Rob Woodfork, wtop.com
WASHINGTON - When the NFL announced before the season started that the overtime rules for playoff games would now apply to regular season games, I cringed. The thing I hate most about football would have a chance to rear its ugly head more often: Tie games.
My fear came to life Sunday. The San Francisco 49ers and St. Louis Rams played to a 24-24 draw, the first tie game in four years. Nobody won. Nobody lost. It was just...a tie.
In case you're unaware of the rules, the NFL has moved from sudden-death overtime (where the first team to score wins) to a more convoluted system that tries to ensure both teams have a possession.
Basically, if a touchdown is scored on the first possession of overtime, it's game over. But hit a field goal, and the other team can either tie it up with another field goal (making it sudden death from that point on) or win it with a TD.
The funny this is, most people (including some of the players on the field) had no idea this was even possible. I mean, there's just no way a multi-billion dollar entity like the NFL would put its players on the field for a total of 75 minutes, subject them to the brutal physical and mental toll of the professional gridiron and then just shrug their shoulders and say, "Oh, well. Can't find a winner here" and go home, right?
I get why the rule change came about: To end the possibility of NFL games essentially being decided on a coin toss. Nice sentiment, but as is the case with a lot of knee-jerk reactions, it creates about as many issues as it solves.
Yes, a game can no longer end on a quick drive for a field goal. But the likelihood of a tie game has increased dramatically. I'd rather have a game end after only one possession than seeing several possessions and no result.
To be fair, the Niners/Rams game probably ends in a tie even with the previous rules in effect. Both teams had the ball, missed field goals and had big plays reversed on bonehead penalties. So it's not even the rule change itself that I'm railing against.
What gets me is that any change should have included the elimination of tie games altogether.
I know we're in an age of heightened awareness for player safety. I know this could open players up to more exposure to wear and tear. But in a league where there's only 16 regular season games, each of which carry the weight of roughly five NBA games or 10 Major League Baseball games, it matters whether you win or lose.
If the two aforementioned leagues (with individual games of far less importance) won't end a game without a definite result, why won't the league with the higher stakes follow suit?
Furthermore, this tie nonsense is a rip-off for the fans. To me, it's like vacating wins in college: you can't tell me I spent all that time and money at the game and then say it never happened. If I show up to an NFL stadium, I'd better leave with either the thrill of victory or the agony of defeat. I paid for it. I earned it.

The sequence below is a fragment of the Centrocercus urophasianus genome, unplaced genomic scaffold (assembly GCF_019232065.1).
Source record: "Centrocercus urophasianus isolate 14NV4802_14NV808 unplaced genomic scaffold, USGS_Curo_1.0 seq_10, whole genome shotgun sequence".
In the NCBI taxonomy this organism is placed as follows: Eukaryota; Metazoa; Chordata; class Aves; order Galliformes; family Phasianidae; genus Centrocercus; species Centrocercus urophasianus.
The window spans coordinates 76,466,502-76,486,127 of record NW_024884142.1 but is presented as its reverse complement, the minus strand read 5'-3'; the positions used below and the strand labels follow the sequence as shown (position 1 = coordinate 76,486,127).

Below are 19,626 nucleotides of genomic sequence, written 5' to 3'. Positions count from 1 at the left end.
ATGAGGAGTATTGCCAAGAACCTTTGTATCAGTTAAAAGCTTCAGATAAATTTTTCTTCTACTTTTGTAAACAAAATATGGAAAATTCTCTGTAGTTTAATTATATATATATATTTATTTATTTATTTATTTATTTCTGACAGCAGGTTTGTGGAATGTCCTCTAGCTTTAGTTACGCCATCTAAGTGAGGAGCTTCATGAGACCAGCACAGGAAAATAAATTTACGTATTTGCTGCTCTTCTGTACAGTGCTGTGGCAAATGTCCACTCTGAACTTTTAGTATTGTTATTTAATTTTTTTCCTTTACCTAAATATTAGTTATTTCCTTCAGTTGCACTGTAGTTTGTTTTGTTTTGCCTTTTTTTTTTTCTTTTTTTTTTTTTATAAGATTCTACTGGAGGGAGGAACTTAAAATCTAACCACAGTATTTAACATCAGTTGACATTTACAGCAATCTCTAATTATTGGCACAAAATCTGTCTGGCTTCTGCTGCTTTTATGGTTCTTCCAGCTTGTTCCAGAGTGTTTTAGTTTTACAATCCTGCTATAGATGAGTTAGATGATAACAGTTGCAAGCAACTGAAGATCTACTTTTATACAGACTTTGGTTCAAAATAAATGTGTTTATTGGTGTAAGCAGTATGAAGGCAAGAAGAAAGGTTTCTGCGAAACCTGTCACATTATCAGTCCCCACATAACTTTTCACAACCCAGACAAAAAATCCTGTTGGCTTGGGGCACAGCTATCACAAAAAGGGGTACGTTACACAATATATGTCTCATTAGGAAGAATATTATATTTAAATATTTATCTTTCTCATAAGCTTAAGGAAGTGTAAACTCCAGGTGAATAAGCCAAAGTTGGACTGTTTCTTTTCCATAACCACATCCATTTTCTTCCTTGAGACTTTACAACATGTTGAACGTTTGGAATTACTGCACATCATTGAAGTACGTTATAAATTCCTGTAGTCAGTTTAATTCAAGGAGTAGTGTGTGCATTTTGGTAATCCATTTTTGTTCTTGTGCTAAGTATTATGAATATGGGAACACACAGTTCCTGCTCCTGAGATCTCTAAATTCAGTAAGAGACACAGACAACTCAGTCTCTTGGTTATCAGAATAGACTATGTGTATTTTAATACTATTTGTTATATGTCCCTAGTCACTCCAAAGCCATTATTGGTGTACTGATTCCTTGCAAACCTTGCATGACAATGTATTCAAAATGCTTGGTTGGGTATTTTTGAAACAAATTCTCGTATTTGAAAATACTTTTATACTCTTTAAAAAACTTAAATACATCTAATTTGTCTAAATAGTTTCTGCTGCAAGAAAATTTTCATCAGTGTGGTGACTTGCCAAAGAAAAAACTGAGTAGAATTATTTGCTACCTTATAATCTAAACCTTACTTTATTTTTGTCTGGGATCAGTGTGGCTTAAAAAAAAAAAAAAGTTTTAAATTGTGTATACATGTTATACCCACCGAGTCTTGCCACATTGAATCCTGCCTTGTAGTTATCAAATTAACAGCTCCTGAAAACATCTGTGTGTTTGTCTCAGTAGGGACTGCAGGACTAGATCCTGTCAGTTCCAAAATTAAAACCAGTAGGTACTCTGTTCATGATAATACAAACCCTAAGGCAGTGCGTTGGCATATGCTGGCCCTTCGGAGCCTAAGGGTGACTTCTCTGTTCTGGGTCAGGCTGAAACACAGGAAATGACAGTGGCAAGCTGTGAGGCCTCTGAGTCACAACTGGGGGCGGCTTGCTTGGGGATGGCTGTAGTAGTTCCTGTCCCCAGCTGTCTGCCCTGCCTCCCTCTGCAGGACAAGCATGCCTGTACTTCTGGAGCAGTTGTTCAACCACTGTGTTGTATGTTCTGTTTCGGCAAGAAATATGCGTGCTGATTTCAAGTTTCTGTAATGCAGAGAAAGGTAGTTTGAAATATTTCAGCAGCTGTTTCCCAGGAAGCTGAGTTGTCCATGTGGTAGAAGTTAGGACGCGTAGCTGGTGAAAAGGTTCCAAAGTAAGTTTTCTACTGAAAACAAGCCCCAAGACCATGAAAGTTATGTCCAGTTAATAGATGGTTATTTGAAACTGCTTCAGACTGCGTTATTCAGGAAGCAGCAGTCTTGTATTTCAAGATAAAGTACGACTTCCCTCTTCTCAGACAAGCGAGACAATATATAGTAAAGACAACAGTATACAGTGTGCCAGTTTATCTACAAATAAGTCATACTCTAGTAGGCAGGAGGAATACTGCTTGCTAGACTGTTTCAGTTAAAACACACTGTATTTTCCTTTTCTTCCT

So the next "fix" for overtime in the NFL should be a second overtime. And if necessary, a third. Whatever it takes to get another notch in the "win" or "loss" column and do away with the need for a third column altogether.
Now for a less controversial form of extra football:
Colts 27 Jaguars 10
Let's be honest. The only reason this game got any ratings outside of Indy was to see what Andrew Luck looks like bald. The NFL has got to learn to stop putting Jacksonville on national TV...if Florida doesn't want to see the Jags, neither does the rest of the country.
Giants 13 Bengals 31
New York's performance in Cincinnati was the embodiment of the entire NFC Least (no, that's not a typo...I totally mean that) this season. Don't be surprised if 9-7 wins this division again.
Falcons 27 Saints 31
I could feel a New Orleans win here as soon as Roddy White starting bumpin' his gums about going 16-0. But as quickly as the old '72 Dolphins popped the corks and poured champaign after previously undefeated Atlanta's first loss.
Titans 37 Dolphins 3
Lions 24 Vikings 34
There aren't enough superlatives to fully describe how amazing it is that Adrian Peterson has rushed for over 1,100 yards in 10 games despite being only 11 months removed from a devastating knee injury. If Calvin Johnson is Megatron, then A.D. is Optimus Prime.
Bills 31 Patriots 37
Tom Brady has never lost at home against Buffalo. Never. Given the Bills' continued downward spiral, Brady might just retire with that streak intact.
Chargers 24 Buccaneers 34 Philip Rivers rapidly morphing into Jay Cutler. Norv Turner meltdown after the game. Change is a comin' to San Diego.
Broncos 36 Panthers 14
I think Tim Hardaway speaks for John Fox in his return to Carolina when he says:
Raiders 20 Ravens 55
Look, I give Baltimore props for setting a new franchise mark for scoring and being the latest in a long line of offenses to light up the scoreboard at Oakland's expense. But fake field goals when you're already up 24 points? Did you learn nothing about karma coming back to bite you after running it up on Pittsburgh in the 2011 season opener?
Jets 7 Seahawks 28
A wide receiver (Golden Tate) threw one pass and managed to walked away with a higher QB rating than Mark Sanchez and Tim Tebow combined. That's all you need to know about the Jets' QB conundrum.
Cowboys 38 Eagles 23
Anyone else see the irony of a rookie QB bearing a striking resemblance to Tom Petty circa 1989 taking the helm for a team mired in a 5-game losing skid?
Rams 24 49ers 24 (OT)
Another by-product of this travesty: San Fran's non-result could come back to haunt them when the race for homefield advantage hits the stretch run.
Texans 13 Bears 6
If this is a Super Bowl preview, I might skip the Super Bowl this year.
Chiefs 13 Steelers 16 (OT)
Given how close they've played Pittsburgh and Baltimore this year, Kansas City should petition for a move to the AFC North.
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